The Cassini-Huygens spacecraft (Space.com, Florida Today, NPR, (images & ESA), performed a flawless 96-minute engine burn Wednesday night and sailed into orbit around Saturn. During the next four years, Cassini will circle Saturn more than 75 times, conducting a detailed study of the planet and its moons and rings.
In January, the spacecraft’s Huygens probe will descend through the atmosphere of Titan, the largest moon of Saturn and a world high in astrobiological interest.
After two decades and $3.3 billion, the international exploration of Saturn begins this week after the spacecraft slipped through a gap in the planet’s shimmering rings and arcs into orbit.
Cassini is 22 feet long, 13.1 feet wide and weighed nearly 12,600 pounds loaded with fuel and the probe. Too far from the sun to rely on solar panels, it uses nuclear power to provide electricity.
Some people worried that an accident could release nuclear material protested Cassini’s Oct. 15, 1997, launch from Cape Canaveral, Fla. There was more concern when Cassini made a 1999 Earth flyby, but all went as planned.
The wok-shaped Huygens probe, developed by the European Space Agency, will be released from Cassini in December and will enter Titan’s atmosphere in January.
Just under 9 feet in diameter and weighing 705 pounds, its six instruments will investigate Titan’s atmosphere and then its surface, if it survives the impact of landing after a 2 1/2-hour descent by parachute.
It may not find a hard surface, however, and instead splash down into liquid ethane, which would quickly shut down the probe.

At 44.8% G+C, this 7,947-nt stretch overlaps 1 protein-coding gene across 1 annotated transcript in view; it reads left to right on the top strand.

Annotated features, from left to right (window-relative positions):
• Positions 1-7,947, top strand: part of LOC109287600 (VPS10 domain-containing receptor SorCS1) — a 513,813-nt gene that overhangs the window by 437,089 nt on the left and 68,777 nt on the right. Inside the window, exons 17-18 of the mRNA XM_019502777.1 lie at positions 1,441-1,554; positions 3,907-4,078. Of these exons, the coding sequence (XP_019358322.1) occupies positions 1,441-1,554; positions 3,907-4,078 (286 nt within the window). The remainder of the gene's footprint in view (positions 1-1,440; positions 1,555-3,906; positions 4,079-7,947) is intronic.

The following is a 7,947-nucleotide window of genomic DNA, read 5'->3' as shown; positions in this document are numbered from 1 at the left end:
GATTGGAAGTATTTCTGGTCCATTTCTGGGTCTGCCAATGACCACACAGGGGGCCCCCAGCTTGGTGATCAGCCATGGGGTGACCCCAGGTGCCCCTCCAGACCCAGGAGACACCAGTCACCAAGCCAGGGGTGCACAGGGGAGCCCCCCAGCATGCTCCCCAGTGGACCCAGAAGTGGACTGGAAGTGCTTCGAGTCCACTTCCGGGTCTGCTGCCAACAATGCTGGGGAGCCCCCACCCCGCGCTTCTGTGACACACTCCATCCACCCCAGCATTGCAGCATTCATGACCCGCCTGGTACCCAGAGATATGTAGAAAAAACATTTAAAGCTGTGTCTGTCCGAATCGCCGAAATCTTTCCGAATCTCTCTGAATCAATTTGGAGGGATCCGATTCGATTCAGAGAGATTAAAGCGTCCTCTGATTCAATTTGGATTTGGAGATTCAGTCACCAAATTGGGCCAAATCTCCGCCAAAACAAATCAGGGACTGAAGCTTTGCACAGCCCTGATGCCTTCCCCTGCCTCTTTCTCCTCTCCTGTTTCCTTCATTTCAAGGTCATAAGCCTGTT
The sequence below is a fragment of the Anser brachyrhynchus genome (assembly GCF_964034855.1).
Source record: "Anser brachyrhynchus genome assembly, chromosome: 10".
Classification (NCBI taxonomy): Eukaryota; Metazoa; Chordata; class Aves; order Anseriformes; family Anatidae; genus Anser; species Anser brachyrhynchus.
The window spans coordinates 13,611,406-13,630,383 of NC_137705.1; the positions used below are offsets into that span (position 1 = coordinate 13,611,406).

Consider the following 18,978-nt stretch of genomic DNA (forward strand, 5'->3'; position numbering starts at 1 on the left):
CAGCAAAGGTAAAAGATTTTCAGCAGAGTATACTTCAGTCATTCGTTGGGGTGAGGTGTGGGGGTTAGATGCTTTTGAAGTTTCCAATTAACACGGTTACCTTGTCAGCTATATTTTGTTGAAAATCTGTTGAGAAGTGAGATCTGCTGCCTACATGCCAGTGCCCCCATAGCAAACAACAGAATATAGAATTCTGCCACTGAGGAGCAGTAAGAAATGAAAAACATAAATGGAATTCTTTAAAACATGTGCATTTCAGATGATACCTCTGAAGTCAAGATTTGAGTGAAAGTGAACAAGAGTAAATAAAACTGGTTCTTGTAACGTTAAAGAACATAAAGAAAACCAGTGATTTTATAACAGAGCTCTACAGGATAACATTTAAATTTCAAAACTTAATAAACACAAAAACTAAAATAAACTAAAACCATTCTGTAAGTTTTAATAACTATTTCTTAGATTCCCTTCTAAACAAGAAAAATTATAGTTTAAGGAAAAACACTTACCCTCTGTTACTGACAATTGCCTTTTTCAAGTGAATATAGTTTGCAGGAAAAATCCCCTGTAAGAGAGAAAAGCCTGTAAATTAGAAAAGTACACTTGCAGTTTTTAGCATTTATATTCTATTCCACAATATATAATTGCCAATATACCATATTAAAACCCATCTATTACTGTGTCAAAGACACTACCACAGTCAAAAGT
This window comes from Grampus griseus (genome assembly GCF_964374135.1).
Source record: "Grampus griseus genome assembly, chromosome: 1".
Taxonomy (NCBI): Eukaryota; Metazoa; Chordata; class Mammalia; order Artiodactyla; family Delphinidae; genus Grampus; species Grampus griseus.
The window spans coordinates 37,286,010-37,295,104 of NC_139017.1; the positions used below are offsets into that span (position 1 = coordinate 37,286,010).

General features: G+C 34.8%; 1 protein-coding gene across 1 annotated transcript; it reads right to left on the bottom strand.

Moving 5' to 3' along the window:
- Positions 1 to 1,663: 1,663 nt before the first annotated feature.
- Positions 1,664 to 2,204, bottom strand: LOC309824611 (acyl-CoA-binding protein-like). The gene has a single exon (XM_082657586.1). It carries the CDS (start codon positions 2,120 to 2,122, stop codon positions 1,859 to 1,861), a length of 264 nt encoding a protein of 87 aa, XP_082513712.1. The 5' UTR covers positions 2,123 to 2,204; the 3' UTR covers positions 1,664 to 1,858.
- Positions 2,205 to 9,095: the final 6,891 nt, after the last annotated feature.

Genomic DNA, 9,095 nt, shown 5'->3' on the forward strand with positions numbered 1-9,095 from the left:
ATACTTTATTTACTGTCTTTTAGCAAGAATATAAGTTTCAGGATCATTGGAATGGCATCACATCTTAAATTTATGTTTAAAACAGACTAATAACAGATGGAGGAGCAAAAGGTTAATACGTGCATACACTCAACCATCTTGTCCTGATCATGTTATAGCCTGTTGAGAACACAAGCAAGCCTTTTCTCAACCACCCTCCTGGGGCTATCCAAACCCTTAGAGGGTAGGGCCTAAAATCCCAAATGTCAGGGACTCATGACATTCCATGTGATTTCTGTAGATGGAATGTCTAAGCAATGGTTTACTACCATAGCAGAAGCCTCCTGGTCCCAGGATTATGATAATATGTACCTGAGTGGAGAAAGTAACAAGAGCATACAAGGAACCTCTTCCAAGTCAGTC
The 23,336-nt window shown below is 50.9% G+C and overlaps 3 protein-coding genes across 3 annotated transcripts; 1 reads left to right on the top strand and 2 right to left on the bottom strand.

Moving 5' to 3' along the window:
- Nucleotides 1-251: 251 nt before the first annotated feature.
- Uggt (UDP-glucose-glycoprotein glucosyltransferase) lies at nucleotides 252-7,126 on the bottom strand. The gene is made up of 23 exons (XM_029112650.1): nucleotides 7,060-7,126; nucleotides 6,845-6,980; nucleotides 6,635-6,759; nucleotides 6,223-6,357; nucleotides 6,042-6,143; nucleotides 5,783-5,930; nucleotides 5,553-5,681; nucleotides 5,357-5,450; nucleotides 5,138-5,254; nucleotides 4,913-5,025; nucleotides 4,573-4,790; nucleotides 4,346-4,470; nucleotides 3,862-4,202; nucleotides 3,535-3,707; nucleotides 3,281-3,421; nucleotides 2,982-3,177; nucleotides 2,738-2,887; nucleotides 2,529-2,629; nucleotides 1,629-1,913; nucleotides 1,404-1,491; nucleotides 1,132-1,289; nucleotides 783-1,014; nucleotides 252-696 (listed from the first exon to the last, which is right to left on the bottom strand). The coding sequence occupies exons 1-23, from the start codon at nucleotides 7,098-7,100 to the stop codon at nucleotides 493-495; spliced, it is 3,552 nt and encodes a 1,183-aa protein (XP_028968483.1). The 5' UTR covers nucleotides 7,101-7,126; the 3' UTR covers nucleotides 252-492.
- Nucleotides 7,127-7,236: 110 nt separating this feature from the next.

The probe will radio data back to Cassini up to a maximum of 30 minutes after touchdown. By then, either its batteries will have failed or Cassini will have passed over Titan’s horizon.
Saturn is some 930 million miles from Earth. Radio signals will take 84 minutes to travel each way, so the spacecraft will enter orbit on autopilot.
A 13-foot-diameter high-gain telecommunications antenna, was provided by the Italian space agency, Agenzia Spaziale Italiana, will serve as the Cassini spacecraft’s “voice box” and “ears,” sending data back and receiving commands from Earth during the 11-year-long mission. The multi-channel antenna is also a crucial part of several of Cassini’s scientific investigations, including imaging radar and gravity experiments.
Professor Tim Leighton, of Southampton University, says that discovering a sea on Titan would be a major contribution to the Huygens mission – with the sound of a splash or even a “methanefall” a way to do so, if it can be recognised.
He told BBC News Online: “If there is a splash and not a crunch when the probe lands, that would make Titan the first known body other than Earth to have an ocean open to an atmosphere.
“This would mean there could be babbling brooks and streams and a beach at minus 180C, lapped by an ocean of liquid cooking gas.
The Huygens Probe is named for 17th-century Dutch scientist Christiaan Huygens, who discovered Titan in 1659. The Cassini spacecraft is named for Italian-French astronomer Jean-Dominque Cassini, who discovered four more of Saturn’s moons and in 1675 found the gap — now called the Cassini Division — that separates two of Saturn’s more prominent rings.